terça-feira, 14 de julho de 2020

Gary Olson in interview: "The collaboration seemed natural as we’ve been friends for nearly 20 years"

© Åke Strömer
Gary Olson is the lead singer and songwriter for Ladybug Transistor, a group that has shaped psychedelic and chamber music over the past 25 years, but is now on hold. The experienced indie rocker joined Ole Johannes Åleskjær and his brother Jorn, who met Gary many years ago when the band Loch Ness Mouse crossed paths with Ladybug Transistor on tour, resulting in an album that is a tale of two cities, or rather, two studios; one in Hayland, Norway and the other in Flatbush, Brooklyn.

Over an eight-year period, Gary visited Ole's studio-barn in the idyllic setting near the Swedish border and came up with the basis for the songs the three had written. Gary then took the recordings back to Brooklyn, where he added voices, horns and strings in his studio. The recordings returned to Norway for producer Ole to finish the tracks. By the end of 2019, this set of eleven songs naturally flourished on an album.

We spoke with Gary Olson to understand his motivation to start a "solo" career, how the collaboration with the Norwegian brothers Ole and Åleskjær became a reality and the sensations behind his new record. Read the full interview with Gary Olson below.


You are the lead singer and songwriter of Ladybug Transistor, an influential band when it comes to chamber, psychedelic and indie pop that released many studio albums in the past 25 years. What made you start a solo career?

Gary Olson - Ladybug had a long run and took a very extended break after Clutching Stems. I got busy with making other people’s records and kept on putting my own music on hold. Ole Åleskjær called me one day with the idea of a collaboration and inspired me to focus on writing and singing again. I just needed that little push. In essence it’s not a true “solo” record as it’s written with both Ole and his brother Jorn, but it’s a vehicle for my voice and trumpet so we called it Gary Olson rather than giving it a terrible band name. That also allows us to keep the live presentation flexible whether it’s a duo, trio or full band with strings.

What is your first memory of music?

GO - A lot of hymns as my dad was a Lutheran minister so I was in church every Sunday.  Unfortunately a lot of that music was pretty joyless. For pop music it was mostly disco (The Hustle!) or the Beatles early on. Those Beatles compilations with the red and blue covers.

When it comes to sitting down and writing a song, where do you tend to start?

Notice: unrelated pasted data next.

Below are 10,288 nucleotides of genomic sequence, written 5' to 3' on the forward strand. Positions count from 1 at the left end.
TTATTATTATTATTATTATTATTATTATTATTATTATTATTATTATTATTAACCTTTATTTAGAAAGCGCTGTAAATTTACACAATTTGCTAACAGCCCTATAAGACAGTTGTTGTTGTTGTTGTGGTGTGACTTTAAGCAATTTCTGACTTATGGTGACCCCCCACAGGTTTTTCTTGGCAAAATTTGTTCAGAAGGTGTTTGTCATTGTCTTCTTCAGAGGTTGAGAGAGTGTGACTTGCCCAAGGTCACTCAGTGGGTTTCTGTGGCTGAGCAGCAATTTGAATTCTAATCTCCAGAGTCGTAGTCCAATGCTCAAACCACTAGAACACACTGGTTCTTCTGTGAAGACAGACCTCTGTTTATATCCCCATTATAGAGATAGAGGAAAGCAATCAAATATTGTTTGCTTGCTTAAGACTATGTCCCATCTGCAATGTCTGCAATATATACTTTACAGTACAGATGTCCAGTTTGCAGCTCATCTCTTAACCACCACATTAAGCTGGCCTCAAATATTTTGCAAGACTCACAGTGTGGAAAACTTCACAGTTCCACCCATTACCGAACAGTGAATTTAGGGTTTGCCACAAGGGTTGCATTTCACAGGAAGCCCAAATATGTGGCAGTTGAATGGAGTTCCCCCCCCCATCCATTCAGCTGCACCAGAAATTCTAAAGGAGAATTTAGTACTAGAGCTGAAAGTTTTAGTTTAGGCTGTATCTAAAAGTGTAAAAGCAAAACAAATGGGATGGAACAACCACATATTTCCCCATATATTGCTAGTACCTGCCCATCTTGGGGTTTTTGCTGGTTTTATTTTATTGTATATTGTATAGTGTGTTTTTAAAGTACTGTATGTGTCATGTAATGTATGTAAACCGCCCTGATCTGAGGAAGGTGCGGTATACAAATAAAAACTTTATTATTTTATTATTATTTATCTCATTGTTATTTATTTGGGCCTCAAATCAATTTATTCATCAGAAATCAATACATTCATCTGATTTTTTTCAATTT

GO - For this album it was often with a sketch of a song or riff that the Åleskjær brothers would send me in demo form. I’d listen repeatedly on walks in Prospect Park with my headphones on until something formed with words and melody. Things tend to begin phonically with me and find their own way. Sometimes it takes a while for it to all distill.

Where did the idea to record an album with the Norwegian brothers Ole and Åleskjær come from?

GO - Ole proposed the collaboration. It seemed natural as we’ve been friends for nearly 20 years and had always talked about doing something.


Gary Olson artwork
The album was recorded in two different places, Hayland, Norway and Flatbush, Brooklyn. Why does it sound much more American, recalling the sonority of Destroyer and Yo La Tengo, than Nordic?

GO - I don’t know, does it? I would think that a bit of the Norwegian landscape had crept into the record. At the same time I don’t think I’ve ever made an album that sounds like “New York City”. Ladybug was really the opposite of that.

What took you 8 years to finish the record?

GO - Well, that’s a myth. I would have hoped to have recorded an entire trilogy in 8 years! I‘m guessing the confusion stems from the release day of the last Ladybug record which was nearly 9 years ago.

You suggest that this album should be heard “in a moving train facing the window. Close your eyes and feel the sunlight pass between the trees. Open your eyes slowly and realize you've missed your stop, repeat”. Although contemplative, do you consider it a upbeat and optimistic?

GO - Yeah, I guess that was a little pretentious of me! I reckon I was just trying to say it’s best to listen too if you’re a bit relaxed. Maybe a good one to do the dishes to!


Can you tell us something about “Postcard from Lisbon”?

GO - It’s an imaginary postcard from one brother to another sent from a prison. At the time we wrote it I had never been to Lisbon but I nearly got stuck there in March when things began to get bad with the pandemic. In those days when they were cancelling flights to New York so I was considering making it my new home. It was a strange time to be a tourist but I really loved Lisbon. I walked for hours every day!

What is the song that you keep playing on the repeat now?

GO - At this moment I have "Fisherman" by the Congos stuck in my head. I’ve listened to it so many times over the years that I don’t even need to put the record on. Such a unique production by Lee Perry and distinct personality with the singers. The best kind of sensory recall.

Gary Olson was released on May 29th, in CD, LP and digital format via Tapete Records. You can buy the album here


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